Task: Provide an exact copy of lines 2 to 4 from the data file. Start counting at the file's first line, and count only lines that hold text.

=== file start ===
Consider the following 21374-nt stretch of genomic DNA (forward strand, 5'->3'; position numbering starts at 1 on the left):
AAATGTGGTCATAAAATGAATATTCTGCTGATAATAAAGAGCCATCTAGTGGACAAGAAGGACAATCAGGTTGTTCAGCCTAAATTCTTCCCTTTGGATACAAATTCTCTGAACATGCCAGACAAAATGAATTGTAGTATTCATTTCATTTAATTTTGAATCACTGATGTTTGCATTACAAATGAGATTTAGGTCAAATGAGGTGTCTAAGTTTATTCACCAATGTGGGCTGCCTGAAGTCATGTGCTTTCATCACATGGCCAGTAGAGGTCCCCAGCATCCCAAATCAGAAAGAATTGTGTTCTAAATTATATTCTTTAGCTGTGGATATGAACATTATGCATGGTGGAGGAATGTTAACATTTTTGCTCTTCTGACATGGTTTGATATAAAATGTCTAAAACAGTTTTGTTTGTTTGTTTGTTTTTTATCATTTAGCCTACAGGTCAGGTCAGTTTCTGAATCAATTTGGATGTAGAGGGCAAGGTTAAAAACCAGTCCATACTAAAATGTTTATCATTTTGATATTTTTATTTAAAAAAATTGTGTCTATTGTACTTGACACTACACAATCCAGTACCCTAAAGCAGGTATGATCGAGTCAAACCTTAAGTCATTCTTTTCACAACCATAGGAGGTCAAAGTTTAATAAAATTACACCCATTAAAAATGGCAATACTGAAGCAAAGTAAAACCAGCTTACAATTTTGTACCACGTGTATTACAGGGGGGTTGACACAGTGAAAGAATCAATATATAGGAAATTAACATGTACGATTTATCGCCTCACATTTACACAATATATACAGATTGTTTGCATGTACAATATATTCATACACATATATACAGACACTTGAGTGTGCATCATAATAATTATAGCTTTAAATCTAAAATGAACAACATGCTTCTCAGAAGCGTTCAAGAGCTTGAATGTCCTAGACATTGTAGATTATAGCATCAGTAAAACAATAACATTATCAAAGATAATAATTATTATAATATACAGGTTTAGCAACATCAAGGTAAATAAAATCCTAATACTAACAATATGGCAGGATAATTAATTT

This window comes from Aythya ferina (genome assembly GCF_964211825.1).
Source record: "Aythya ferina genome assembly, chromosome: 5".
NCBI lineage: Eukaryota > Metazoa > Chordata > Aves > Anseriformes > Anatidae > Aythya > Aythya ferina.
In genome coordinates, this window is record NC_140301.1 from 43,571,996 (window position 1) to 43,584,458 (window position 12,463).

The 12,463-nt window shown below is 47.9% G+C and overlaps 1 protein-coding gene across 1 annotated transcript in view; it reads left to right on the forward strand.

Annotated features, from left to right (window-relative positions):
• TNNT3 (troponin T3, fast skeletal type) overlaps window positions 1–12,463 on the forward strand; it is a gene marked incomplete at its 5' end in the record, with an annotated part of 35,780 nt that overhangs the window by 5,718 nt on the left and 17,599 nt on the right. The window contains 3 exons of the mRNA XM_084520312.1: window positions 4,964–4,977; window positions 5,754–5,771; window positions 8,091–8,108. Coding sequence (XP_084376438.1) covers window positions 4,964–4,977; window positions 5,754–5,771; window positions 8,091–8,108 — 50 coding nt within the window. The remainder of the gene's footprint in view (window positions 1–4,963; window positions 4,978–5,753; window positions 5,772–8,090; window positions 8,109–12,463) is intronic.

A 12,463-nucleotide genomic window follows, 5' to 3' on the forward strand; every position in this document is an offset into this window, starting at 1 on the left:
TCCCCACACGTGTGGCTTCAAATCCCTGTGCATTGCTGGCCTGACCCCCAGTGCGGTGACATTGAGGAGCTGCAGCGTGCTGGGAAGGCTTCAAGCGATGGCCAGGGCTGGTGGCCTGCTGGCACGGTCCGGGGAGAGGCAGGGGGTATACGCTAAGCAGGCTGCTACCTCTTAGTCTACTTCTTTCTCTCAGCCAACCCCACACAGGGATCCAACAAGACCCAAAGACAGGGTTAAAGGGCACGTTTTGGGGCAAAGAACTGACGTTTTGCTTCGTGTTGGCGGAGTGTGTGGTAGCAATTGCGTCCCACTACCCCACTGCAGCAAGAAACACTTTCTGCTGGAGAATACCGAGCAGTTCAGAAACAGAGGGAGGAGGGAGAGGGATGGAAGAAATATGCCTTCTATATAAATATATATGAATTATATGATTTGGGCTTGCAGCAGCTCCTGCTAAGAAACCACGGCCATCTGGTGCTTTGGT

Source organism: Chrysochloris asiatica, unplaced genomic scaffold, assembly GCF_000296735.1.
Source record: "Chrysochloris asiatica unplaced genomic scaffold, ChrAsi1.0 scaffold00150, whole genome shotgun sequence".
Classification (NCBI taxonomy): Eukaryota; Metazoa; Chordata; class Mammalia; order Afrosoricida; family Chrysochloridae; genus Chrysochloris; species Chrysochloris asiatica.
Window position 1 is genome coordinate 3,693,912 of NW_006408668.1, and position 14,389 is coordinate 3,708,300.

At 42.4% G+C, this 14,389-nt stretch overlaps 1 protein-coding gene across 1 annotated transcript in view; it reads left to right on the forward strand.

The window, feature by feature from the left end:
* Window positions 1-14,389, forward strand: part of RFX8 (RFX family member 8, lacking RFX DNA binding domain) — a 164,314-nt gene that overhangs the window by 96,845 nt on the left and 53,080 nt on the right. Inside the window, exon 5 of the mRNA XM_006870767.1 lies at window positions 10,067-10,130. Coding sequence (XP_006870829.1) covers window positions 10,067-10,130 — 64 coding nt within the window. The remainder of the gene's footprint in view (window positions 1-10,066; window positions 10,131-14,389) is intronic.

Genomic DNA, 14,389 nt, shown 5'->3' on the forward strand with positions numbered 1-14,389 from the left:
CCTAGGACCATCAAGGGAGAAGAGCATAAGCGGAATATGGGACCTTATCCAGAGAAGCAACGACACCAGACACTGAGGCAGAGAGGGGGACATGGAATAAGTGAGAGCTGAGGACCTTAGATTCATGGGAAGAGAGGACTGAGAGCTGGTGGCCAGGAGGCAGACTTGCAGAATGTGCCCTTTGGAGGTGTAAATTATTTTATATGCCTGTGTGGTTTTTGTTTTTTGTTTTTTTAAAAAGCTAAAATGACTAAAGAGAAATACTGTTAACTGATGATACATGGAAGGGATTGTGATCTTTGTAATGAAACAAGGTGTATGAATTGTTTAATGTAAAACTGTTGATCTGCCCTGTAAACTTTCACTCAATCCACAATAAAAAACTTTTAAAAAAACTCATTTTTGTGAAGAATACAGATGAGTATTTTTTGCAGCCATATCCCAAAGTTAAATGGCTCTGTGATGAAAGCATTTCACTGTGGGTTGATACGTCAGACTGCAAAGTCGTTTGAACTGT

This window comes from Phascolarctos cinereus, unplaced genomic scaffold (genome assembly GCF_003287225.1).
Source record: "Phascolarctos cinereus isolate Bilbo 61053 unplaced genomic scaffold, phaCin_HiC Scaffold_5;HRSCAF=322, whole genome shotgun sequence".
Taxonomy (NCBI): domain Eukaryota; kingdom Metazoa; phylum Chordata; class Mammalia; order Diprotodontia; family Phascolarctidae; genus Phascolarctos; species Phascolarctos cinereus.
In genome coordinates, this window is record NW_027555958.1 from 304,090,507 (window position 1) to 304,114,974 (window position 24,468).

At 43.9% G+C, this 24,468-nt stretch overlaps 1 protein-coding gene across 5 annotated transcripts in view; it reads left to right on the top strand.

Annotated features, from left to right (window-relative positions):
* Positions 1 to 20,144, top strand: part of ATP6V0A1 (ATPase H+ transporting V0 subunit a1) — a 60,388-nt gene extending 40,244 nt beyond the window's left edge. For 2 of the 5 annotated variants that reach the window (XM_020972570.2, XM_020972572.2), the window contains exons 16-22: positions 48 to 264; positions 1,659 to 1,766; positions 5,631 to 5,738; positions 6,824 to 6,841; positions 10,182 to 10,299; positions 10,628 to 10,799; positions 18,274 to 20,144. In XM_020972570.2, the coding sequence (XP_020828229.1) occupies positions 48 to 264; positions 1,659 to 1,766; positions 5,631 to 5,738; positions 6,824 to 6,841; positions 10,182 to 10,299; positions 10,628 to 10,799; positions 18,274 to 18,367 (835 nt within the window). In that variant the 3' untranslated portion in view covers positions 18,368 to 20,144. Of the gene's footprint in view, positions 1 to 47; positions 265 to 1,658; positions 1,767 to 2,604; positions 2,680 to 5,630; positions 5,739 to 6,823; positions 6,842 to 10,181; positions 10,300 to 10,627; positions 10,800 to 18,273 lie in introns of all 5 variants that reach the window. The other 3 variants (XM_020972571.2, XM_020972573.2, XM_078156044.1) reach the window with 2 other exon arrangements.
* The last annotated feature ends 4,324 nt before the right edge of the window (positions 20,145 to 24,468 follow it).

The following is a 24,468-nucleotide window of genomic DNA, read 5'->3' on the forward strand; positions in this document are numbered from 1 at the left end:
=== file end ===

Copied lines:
AAATGTGGTCATAAAATGAATATTCTGCTGATAATAAAGAGCCATCTAGTGGACAAGAAGGACAATCAGGTTGTTCAGCCTAAATTCTTCCCTTTGGATACAAATTCTCTGAACATGCCAGACAAAATGAATTGTAGTATTCATTTCATTTAATTTTGAATCACTGATGTTTGCATTACAAATGAGATTTAGGTCAAATGAGGTGTCTAAGTTTATTCACCAATGTGGGCTGCCTGAAGTCATGTGCTTTCATCACATGGCCAGTAGAGGTCCCCAGCATCCCAAATCAGAAAGAATTGTGTTCTAAATTATATTCTTTAGCTGTGGATATGAACATTATGCATGGTGGAGGAATGTTAACATTTTTGCTCTTCTGACATGGTTTGATATAAAATGTCTAAAACAGTTTTGTTTGTTTGTTTGTTTTTTATCATTTAGCCTACAGGTCAGGTCAGTTTCTGAATCAATTTGGATGTAGAGGGCAAGGTTAAAAACCAGTCCATACTAAAATGTTTATCATTTTGATATTTTTATTTAAAAAAATTGTGTCTATTGTACTTGACACTACACAATCCAGTACCCTAAAGCAGGTATGATCGAGTCAAACCTTAAGTCATTCTTTTCACAACCATAGGAGGTCAAAGTTTAATAAAATTACACCCATTAAAAATGGCAATACTGAAGCAAAGTAAAACCAGCTTACAATTTTGTACCACGTGTATTACAGGGGGGTTGACACAGTGAAAGAATCAATATATAGGAAATTAACATGTACGATTTATCGCCTCACATTTACACAATATATACAGATTGTTTGCATGTACAATATATTCATACACATATATACAGACACTTGAGTGTGCATCATAATAATTATAGCTTTAAATCTAAAATGAACAACATGCTTCTCAGAAGCGTTCAAGAGCTTGAATGTCCTAGACATTGTAGATTATAGCATCAGTAAAACAATAACATTATCAAAGATAATAATTATTATAATATACAGGTTTAGCAACATCAAGGTAAATAAAATCCTAATACTAACAATATGGCAGGATAATTAATTT

This window comes from Aythya ferina (genome assembly GCF_964211825.1).
Source record: "Aythya ferina genome assembly, chromosome: 5".